In early 2011,I was comfortably ensconced in what I believed would be my retirement home. Sitting on a ridge overlooking the Dunnavant Valley in north Alabama,the house location allowed me to look across the valley and view the changing seasons and the abundant wildlife which frequented the property. All was good.
A headline like “Jail Fails to Comply with PREA”1 is not uncommon to read in the daily news. Unfortunately,some information being put out by various organizations is misrepresented on PREA and has caused confusion among our jails. Perhaps worse,they have negatively altered public perception of the Sheriff’s office and jails (After all,if you aren’t DOJ PREA compliant,you must not care about protecting the inmates from rape,right?)
Since 2012,one of the most requested subjects for jail training across the United States has been PREA. In 2012,the National Institute for Jail Operations trained in 35 states on a variety of legal-based subjects. Sheriffs and jail administrators have repeatedly asked in simple terms “What is PREA and how does it affect my jail.” Many are concerned about becoming “PREA compliant”,wondering what penalties and liability may occur with non-compliance to the DOJ PREA standards. With the world of liability,litigation and political pressure,it is understandable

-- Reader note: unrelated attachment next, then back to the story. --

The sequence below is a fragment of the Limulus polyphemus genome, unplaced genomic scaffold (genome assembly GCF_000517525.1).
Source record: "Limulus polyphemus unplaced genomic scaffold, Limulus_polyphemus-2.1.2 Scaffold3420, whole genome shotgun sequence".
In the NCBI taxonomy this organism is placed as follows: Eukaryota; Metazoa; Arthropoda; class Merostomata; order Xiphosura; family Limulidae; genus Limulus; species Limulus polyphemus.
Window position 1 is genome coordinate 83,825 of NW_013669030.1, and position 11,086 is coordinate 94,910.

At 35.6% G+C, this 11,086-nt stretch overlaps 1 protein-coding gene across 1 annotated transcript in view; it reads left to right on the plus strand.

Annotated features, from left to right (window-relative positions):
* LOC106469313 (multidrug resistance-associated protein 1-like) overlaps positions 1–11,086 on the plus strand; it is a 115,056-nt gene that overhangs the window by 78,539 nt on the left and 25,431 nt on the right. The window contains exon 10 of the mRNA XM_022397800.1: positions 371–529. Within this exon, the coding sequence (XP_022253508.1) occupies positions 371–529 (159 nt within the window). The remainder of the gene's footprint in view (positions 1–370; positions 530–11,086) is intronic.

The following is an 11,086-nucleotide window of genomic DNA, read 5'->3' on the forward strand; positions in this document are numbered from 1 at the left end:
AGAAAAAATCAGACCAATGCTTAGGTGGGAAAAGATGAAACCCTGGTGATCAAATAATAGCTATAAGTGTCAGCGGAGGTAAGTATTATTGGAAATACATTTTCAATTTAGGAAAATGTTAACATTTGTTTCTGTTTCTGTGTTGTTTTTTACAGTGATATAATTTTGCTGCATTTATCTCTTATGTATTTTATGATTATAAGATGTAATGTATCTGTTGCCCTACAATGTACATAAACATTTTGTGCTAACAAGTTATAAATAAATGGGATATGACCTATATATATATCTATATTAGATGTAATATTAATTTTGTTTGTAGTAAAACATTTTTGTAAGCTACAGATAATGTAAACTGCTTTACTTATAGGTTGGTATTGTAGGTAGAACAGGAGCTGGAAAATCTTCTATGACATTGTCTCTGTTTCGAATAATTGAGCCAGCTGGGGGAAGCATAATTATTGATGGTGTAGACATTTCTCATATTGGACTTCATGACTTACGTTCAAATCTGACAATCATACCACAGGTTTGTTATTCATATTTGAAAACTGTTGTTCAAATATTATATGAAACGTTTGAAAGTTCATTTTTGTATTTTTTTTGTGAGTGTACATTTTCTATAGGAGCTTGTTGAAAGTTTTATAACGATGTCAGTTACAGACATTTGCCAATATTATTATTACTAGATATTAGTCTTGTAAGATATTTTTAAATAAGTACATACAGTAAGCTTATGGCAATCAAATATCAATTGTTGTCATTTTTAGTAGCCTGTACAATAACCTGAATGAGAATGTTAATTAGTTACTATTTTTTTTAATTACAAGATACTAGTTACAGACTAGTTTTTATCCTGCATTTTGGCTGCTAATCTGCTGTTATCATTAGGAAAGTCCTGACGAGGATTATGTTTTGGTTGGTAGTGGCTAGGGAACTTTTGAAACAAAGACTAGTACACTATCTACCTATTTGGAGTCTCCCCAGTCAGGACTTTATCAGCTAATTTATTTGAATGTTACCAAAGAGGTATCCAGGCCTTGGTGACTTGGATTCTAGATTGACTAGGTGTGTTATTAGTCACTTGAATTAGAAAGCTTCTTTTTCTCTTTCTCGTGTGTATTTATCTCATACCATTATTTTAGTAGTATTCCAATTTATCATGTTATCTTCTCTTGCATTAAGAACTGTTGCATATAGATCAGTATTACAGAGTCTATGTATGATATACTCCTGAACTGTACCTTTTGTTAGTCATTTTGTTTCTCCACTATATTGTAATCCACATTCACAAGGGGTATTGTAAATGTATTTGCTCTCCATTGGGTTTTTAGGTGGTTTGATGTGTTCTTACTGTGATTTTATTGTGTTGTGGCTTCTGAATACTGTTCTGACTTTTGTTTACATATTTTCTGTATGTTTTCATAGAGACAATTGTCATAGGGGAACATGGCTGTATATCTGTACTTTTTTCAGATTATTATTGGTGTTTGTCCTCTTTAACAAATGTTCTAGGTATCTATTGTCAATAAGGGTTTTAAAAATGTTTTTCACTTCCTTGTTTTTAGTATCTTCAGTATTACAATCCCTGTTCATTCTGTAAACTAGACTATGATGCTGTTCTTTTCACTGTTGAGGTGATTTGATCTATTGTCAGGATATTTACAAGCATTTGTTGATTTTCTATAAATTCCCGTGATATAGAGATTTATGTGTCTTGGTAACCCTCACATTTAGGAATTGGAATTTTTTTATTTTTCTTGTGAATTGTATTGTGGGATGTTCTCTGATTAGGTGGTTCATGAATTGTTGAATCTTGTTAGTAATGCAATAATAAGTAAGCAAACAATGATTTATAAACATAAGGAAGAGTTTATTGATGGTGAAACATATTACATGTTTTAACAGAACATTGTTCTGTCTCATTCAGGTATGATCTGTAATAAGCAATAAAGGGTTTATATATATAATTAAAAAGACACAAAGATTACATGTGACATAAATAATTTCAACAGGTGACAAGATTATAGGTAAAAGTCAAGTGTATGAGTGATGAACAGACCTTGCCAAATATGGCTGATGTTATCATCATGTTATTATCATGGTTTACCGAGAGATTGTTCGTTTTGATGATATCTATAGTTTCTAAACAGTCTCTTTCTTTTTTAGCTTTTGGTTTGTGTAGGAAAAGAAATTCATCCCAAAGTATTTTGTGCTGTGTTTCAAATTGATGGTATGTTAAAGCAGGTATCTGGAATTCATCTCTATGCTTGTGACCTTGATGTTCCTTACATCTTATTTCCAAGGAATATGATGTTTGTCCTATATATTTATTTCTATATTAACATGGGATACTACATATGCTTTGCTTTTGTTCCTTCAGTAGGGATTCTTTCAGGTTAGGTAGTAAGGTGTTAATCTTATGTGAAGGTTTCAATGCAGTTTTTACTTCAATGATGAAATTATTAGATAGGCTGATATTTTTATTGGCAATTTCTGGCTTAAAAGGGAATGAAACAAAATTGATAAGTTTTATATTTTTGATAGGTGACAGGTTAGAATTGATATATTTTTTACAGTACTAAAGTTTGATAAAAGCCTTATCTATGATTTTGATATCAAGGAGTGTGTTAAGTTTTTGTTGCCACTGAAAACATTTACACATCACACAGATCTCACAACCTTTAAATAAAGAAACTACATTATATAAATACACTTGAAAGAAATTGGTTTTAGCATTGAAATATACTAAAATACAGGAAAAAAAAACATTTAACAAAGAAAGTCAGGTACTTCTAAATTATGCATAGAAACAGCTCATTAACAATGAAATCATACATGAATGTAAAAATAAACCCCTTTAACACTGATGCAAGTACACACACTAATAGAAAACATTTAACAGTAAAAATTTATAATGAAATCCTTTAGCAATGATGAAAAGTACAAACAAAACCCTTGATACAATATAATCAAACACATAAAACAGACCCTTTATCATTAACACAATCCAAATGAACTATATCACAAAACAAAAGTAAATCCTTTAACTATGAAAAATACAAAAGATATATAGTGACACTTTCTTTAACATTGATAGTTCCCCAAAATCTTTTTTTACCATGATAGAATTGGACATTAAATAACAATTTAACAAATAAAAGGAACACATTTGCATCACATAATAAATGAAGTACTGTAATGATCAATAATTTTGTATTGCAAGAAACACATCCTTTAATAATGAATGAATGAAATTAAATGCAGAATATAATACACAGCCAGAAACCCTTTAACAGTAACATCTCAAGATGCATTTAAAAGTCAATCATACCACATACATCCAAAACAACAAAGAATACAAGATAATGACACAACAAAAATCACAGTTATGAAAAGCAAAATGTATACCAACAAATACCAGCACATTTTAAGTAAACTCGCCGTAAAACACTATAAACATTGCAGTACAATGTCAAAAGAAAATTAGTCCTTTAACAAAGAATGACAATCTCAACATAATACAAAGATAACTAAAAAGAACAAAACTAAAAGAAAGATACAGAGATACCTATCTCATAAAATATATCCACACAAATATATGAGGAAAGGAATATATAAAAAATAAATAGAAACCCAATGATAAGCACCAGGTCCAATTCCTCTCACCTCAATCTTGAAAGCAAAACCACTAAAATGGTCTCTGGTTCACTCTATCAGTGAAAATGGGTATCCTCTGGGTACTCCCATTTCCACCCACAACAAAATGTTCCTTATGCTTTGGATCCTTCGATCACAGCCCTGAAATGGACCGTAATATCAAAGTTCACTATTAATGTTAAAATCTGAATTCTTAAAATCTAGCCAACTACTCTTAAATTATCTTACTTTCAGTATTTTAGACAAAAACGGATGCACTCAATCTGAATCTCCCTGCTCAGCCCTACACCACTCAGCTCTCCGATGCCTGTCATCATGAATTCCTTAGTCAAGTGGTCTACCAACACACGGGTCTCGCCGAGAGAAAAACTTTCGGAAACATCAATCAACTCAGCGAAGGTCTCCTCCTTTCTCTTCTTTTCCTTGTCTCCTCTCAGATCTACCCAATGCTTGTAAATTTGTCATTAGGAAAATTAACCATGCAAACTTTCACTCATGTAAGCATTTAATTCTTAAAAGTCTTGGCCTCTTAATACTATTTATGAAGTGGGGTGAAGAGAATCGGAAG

Many jails in the United States are in the middle of a nationwide trend to go kosher. It has sent food costs soaring and left many sheriffs and administrators wondering what to do. They also wonder how to make an already tapped budget work with even less to accommodate those requests.